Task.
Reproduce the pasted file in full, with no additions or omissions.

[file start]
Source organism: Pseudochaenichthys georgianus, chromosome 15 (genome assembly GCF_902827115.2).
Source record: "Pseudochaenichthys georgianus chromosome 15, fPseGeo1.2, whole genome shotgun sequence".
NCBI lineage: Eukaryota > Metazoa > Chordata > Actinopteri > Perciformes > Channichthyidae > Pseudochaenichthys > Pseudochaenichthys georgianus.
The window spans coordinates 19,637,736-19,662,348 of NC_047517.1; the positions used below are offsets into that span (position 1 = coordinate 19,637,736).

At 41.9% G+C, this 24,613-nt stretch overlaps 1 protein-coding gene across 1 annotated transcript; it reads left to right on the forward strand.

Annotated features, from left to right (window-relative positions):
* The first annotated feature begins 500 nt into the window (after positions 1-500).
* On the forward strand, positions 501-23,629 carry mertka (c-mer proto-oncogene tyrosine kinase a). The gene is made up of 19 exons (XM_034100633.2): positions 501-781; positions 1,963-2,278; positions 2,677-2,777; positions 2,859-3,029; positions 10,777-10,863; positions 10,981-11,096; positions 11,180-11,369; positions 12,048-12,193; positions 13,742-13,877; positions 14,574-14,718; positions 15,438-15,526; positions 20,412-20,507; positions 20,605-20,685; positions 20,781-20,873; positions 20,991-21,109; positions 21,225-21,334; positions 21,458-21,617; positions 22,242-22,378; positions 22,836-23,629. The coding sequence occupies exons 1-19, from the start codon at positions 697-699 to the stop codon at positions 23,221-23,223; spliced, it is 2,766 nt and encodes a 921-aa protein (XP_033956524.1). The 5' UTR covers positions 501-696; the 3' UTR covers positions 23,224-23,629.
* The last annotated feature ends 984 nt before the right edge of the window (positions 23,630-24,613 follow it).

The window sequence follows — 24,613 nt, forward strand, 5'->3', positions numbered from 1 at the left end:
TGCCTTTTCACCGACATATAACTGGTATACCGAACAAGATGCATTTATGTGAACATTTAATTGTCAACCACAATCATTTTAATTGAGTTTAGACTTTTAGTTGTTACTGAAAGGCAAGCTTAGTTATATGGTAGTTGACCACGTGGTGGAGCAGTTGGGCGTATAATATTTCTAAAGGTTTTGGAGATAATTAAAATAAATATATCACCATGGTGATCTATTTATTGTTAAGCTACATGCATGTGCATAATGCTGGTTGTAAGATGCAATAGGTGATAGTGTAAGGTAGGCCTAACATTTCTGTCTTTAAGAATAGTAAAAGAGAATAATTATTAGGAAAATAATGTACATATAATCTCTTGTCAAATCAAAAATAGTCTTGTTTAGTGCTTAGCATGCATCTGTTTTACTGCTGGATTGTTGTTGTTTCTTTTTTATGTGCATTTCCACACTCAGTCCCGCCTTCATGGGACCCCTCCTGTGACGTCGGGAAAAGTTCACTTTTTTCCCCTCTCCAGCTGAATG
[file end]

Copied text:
Source organism: Pseudochaenichthys georgianus, chromosome 15 (genome assembly GCF_902827115.2).
Source record: "Pseudochaenichthys georgianus chromosome 15, fPseGeo1.2, whole genome shotgun sequence".
NCBI lineage: Eukaryota > Metazoa > Chordata > Actinopteri > Perciformes > Channichthyidae > Pseudochaenichthys > Pseudochaenichthys georgianus.
The window spans coordinates 19,637,736-19,662,348 of NC_047517.1; the positions used below are offsets into that span (position 1 = coordinate 19,637,736).

At 41.9% G+C, this 24,613-nt stretch overlaps 1 protein-coding gene across 1 annotated transcript; it reads left to right on the forward strand.

Annotated features, from left to right (window-relative positions):
* The first annotated feature begins 500 nt into the window (after positions 1-500).
* On the forward strand, positions 501-23,629 carry mertka (c-mer proto-oncogene tyrosine kinase a). The gene is made up of 19 exons (XM_034100633.2): positions 501-781; positions 1,963-2,278; positions 2,677-2,777; positions 2,859-3,029; positions 10,777-10,863; positions 10,981-11,096; positions 11,180-11,369; positions 12,048-12,193; positions 13,742-13,877; positions 14,574-14,718; positions 15,438-15,526; positions 20,412-20,507; positions 20,605-20,685; positions 20,781-20,873; positions 20,991-21,109; positions 21,225-21,334; positions 21,458-21,617; positions 22,242-22,378; positions 22,836-23,629. The coding sequence occupies exons 1-19, from the start codon at positions 697-699 to the stop codon at positions 23,221-23,223; spliced, it is 2,766 nt and encodes a 921-aa protein (XP_033956524.1). The 5' UTR covers positions 501-696; the 3' UTR covers positions 23,224-23,629.
* The last annotated feature ends 984 nt before the right edge of the window (positions 23,630-24,613 follow it).

The window sequence follows — 24,613 nt, forward strand, 5'->3', positions numbered from 1 at the left end:
TGCCTTTTCACCGACATATAACTGGTATACCGAACAAGATGCATTTATGTGAACATTTAATTGTCAACCACAATCATTTTAATTGAGTTTAGACTTTTAGTTGTTACTGAAAGGCAAGCTTAGTTATATGGTAGTTGACCACGTGGTGGAGCAGTTGGGCGTATAATATTTCTAAAGGTTTTGGAGATAATTAAAATAAATATATCACCATGGTGATCTATTTATTGTTAAGCTACATGCATGTGCATAATGCTGGTTGTAAGATGCAATAGGTGATAGTGTAAGGTAGGCCTAACATTTCTGTCTTTAAGAATAGTAAAAGAGAATAATTATTAGGAAAATAATGTACATATAATCTCTTGTCAAATCAAAAATAGTCTTGTTTAGTGCTTAGCATGCATCTGTTTTACTGCTGGATTGTTGTTGTTTCTTTTTTATGTGCATTTCCACACTCAGTCCCGCCTTCATGGGACCCCTCCTGTGACGTCGGGAAAAGTTCACTTTTTTCCCCTCTCCAGCTGAATG